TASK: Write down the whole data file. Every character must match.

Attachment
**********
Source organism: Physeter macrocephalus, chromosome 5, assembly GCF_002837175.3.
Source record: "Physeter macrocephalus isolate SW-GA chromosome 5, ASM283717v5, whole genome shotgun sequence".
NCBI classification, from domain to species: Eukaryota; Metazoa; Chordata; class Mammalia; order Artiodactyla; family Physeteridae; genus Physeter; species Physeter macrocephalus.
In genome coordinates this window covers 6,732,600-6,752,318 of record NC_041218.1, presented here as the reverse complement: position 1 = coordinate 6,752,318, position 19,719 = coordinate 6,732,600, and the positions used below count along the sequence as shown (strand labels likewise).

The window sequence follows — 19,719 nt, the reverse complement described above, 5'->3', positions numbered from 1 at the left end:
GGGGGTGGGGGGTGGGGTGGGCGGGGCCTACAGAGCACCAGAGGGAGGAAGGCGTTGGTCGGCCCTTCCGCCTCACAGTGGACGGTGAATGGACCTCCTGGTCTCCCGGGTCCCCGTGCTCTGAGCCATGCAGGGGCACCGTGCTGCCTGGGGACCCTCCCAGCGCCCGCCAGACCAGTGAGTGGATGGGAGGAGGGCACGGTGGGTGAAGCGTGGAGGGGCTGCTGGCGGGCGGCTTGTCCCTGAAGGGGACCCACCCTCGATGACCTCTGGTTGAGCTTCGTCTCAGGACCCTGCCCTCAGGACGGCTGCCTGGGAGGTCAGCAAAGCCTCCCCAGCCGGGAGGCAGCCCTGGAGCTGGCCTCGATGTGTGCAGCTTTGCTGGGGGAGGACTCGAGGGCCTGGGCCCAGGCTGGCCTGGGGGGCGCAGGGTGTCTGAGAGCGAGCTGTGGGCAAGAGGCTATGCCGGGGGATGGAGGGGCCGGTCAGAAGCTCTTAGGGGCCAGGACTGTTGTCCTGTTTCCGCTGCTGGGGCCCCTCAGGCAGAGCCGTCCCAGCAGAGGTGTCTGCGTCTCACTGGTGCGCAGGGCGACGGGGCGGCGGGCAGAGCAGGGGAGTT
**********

Source organism: Physeter macrocephalus, chromosome 5, assembly GCF_002837175.3.
Source record: "Physeter macrocephalus isolate SW-GA chromosome 5, ASM283717v5, whole genome shotgun sequence".
NCBI classification, from domain to species: Eukaryota; Metazoa; Chordata; class Mammalia; order Artiodactyla; family Physeteridae; genus Physeter; species Physeter macrocephalus.
In genome coordinates this window covers 6,732,600-6,752,318 of record NC_041218.1, presented here as the reverse complement: position 1 = coordinate 6,752,318, position 19,719 = coordinate 6,732,600, and the positions used below count along the sequence as shown (strand labels likewise).

The window sequence follows — 19,719 nt, the reverse complement described above, 5'->3', positions numbered from 1 at the left end:
GGGGGTGGGGGGTGGGGTGGGCGGGGCCTACAGAGCACCAGAGGGAGGAAGGCGTTGGTCGGCCCTTCCGCCTCACAGTGGACGGTGAATGGACCTCCTGGTCTCCCGGGTCCCCGTGCTCTGAGCCATGCAGGGGCACCGTGCTGCCTGGGGACCCTCCCAGCGCCCGCCAGACCAGTGAGTGGATGGGAGGAGGGCACGGTGGGTGAAGCGTGGAGGGGCTGCTGGCGGGCGGCTTGTCCCTGAAGGGGACCCACCCTCGATGACCTCTGGTTGAGCTTCGTCTCAGGACCCTGCCCTCAGGACGGCTGCCTGGGAGGTCAGCAAAGCCTCCCCAGCCGGGAGGCAGCCCTGGAGCTGGCCTCGATGTGTGCAGCTTTGCTGGGGGAGGACTCGAGGGCCTGGGCCCAGGCTGGCCTGGGGGGCGCAGGGTGTCTGAGAGCGAGCTGTGGGCAAGAGGCTATGCCGGGGGATGGAGGGGCCGGTCAGAAGCTCTTAGGGGCCAGGACTGTTGTCCTGTTTCCGCTGCTGGGGCCCCTCAGGCAGAGCCGTCCCAGCAGAGGTGTCTGCGTCTCACTGGTGCGCAGGGCGACGGGGCGGCGGGCAGAGCAGGGGAGTT